5 Reasons to Go See Claire Sinclair Bare (Almost) All in "Pin Up" [VEGAS SHOW REVIEW]

Review by Phil Villarreal. Phil is an authorblogger and Twitterer.
When you’re named 2011 Playboy Playmate of the Year at age 20, what do you do for an encore? Head to Vegas, of course. The curvalicious Claire Sinclair is dropping jaws in by headlining the burlesque revue, Pin Up, at the Stratosphere. At $55 a ticket, the show may be cheap by overpriced strip standards — and is what you could part with in 10 minutes getting drinks at a club, losing your ass at the blackjack table or getting a dance at a strip joint — but still not exactly chump change.
Based on the World War II-era, Bettie Page-style coquetry that used to get grandpa to slip off his wedding ring before finger-whistling, the show is all about the tantalizing tease. Girls, including Claire, start off in period costumes and strip down seductively to their pasties, going for laughs and gasps.
Here are five reasons it’s worth springing to see Pin Up, which plays at 10:30 p.m. Thursdays through Mondays.

#1: Well, duh — Claire.
Packing a Marilyn Monroe-style figure and a Liz Taylor smile, Sinclair is no somber beanpole supermodel fashion shows foist on you. Ever on the verge of giggling, Sinclair comes off like a sorority girl giddy to invite you to her pillow fight. Boisterous and bubbly, she owns the stage with a commanding star quality that simul-seduces every one of the intimately-seated onlookers. The show is divided up into months, themed like a sexy retro calendar, and Sinclair slinks, shimmies and saunters on stage and into the crowd. It’s easy to appreciate the girl next door when she’s pirouetting at the next table.

#2: Lisa Marie Smith’s pipes.
Channeling Sinclair’s bygone-era sultriness into vocal form, Smith is a Vegas local who owns the room with her Scarlett Johansson-husky crooning. A triple threat, she draws laughs with uncanny timing and belts out beautiful music as she executes acrobatic dance moves. She’s so good that you’d swear she was lip-syncing, which you’re sure she’s not only because it’s tough to take your eyes off those seductive lips.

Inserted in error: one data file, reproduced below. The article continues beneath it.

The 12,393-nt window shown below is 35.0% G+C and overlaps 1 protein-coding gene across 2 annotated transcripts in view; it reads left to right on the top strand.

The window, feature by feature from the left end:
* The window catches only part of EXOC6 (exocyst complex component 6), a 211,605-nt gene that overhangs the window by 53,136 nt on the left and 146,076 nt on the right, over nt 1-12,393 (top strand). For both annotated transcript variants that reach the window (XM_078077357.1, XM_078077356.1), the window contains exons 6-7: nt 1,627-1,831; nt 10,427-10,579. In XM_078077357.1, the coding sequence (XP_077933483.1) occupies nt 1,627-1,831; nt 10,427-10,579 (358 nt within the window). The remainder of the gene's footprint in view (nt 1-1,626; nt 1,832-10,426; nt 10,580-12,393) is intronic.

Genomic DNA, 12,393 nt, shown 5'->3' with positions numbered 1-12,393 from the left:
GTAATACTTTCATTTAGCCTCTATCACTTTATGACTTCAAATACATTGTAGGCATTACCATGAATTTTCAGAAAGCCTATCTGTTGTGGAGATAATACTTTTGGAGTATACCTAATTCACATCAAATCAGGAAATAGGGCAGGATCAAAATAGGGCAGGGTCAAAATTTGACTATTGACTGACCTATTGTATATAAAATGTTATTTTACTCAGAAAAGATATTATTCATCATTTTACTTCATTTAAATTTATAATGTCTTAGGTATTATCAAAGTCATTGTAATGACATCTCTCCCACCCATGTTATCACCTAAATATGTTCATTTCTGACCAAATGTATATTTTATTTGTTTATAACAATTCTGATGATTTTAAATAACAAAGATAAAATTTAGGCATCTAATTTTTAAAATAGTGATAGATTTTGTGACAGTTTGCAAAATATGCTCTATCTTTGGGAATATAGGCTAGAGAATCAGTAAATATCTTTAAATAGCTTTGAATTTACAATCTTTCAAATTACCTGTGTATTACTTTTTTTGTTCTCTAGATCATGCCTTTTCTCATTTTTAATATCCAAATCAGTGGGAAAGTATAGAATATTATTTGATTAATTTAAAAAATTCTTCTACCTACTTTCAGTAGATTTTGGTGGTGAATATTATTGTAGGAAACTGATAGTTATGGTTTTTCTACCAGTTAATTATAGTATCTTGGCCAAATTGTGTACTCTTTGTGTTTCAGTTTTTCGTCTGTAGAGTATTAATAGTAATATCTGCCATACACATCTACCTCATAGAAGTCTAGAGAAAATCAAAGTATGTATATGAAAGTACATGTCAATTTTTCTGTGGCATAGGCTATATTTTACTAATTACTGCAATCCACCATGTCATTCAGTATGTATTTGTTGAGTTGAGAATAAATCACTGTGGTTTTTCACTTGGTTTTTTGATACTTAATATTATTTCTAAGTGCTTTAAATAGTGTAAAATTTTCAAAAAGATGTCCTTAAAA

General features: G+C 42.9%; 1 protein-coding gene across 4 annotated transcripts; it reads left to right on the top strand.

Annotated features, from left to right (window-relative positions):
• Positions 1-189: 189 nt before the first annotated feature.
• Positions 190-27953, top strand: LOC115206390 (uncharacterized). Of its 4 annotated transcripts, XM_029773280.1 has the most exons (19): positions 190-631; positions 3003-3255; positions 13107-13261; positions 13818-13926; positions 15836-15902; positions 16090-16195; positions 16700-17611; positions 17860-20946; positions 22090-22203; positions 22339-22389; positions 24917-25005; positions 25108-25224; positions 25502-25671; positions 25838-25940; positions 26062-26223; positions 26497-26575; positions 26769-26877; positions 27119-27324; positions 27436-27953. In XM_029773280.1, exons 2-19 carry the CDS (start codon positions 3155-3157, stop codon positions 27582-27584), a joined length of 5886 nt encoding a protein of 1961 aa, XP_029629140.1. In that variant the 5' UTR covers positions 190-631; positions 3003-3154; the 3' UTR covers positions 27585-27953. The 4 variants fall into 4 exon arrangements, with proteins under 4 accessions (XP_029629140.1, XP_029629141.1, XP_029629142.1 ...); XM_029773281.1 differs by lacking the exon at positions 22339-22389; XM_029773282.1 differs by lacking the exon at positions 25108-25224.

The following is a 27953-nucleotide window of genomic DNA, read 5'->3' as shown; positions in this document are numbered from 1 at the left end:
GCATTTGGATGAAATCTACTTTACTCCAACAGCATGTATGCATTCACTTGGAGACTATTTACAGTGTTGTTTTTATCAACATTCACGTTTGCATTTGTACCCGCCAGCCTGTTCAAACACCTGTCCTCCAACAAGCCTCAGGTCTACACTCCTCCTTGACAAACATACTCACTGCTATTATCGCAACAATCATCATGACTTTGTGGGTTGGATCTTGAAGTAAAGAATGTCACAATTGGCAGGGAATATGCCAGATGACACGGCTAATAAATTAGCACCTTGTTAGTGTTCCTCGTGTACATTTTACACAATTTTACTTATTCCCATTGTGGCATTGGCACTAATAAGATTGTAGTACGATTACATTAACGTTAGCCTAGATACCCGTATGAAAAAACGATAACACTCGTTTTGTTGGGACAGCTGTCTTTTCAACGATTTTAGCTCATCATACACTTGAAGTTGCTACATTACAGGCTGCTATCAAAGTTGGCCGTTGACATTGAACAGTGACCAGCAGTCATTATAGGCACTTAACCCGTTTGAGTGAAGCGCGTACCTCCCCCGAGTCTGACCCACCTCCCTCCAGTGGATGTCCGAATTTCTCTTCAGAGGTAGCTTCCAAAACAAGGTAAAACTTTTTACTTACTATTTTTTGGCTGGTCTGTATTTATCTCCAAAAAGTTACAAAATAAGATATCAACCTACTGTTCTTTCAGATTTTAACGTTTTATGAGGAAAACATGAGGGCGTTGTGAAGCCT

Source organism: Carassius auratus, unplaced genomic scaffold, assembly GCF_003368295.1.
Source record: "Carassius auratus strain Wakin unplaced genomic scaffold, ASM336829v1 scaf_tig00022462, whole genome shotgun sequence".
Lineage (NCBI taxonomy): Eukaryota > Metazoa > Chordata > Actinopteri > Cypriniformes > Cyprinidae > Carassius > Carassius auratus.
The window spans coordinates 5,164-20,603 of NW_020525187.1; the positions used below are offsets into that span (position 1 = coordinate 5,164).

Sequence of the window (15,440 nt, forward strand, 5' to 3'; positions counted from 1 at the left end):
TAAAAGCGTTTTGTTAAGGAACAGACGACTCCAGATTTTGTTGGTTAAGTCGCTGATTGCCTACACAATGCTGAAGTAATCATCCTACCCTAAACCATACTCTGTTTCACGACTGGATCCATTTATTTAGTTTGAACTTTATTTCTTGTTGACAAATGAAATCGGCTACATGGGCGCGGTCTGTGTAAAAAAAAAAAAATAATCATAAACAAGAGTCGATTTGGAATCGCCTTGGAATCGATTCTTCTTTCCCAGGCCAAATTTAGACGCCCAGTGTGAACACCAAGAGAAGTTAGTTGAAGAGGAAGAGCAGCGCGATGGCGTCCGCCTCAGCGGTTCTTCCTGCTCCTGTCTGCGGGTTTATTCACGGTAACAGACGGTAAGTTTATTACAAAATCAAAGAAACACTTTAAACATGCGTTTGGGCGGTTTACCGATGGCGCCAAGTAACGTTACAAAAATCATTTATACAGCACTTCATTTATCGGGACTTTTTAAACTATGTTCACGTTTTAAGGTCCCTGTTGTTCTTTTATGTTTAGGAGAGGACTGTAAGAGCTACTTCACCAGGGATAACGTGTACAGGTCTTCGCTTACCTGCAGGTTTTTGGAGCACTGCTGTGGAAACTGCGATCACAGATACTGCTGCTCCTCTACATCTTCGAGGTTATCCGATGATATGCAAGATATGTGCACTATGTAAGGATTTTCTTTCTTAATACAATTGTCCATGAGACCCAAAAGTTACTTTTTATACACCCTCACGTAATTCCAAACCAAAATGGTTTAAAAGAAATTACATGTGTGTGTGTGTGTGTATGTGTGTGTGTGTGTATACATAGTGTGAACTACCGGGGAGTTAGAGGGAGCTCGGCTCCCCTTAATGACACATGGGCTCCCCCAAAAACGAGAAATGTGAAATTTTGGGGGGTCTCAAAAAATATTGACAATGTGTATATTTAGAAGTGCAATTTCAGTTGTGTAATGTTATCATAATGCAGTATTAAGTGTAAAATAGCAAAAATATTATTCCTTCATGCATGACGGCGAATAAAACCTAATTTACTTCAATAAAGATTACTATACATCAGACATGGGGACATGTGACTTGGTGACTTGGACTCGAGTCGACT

#3: The lucky dude you should hate but is too good to despise.
It would be easy to hate Ryan Kelsey. He’s shirtless, surrounded by gorgeous, slinking women and rocking a frat boy douche appearance. But the guy won me over with his demeanor. As the token boy toy prop, he conveys wide-eyed gratefulness rather than cocky aloofness. He works as your surrogate because he acts as bewildered and lucky as you would feel if you had two girls in bikinis or less rubbing their pristine bodies all over you.

#4: The music and choreography.
Sure, those sound like boring, artsy-fartsy reasons, but let me explain. The big band era grooves are perfectly synced with the dance moves for maximum slutty/funny effect. The mix of swing and lounge tunes from the 40s, 50s and 60s meldes with modern, high-end stripper techniques to create some fantastically sexy theater. Everything is so classy and reserved that you never feel like you’re in the champagne room, yet nor do you feel like you’re not getting the goods you came to see.

#5: The chance to hang with the girls afterward.
Lacking the pretense of Cirque du Soleil or self-important magicians of Vegas, the girls of Pin Up hang out in the lobby for chatter and pictures. It’s a nice, personal touch that allows you to appreciate the performers as people rather than props, and inclines you to want to come back and see it again. You know they don’t really like you, but it’s nice that they’re good enough actresses to at least pretend.

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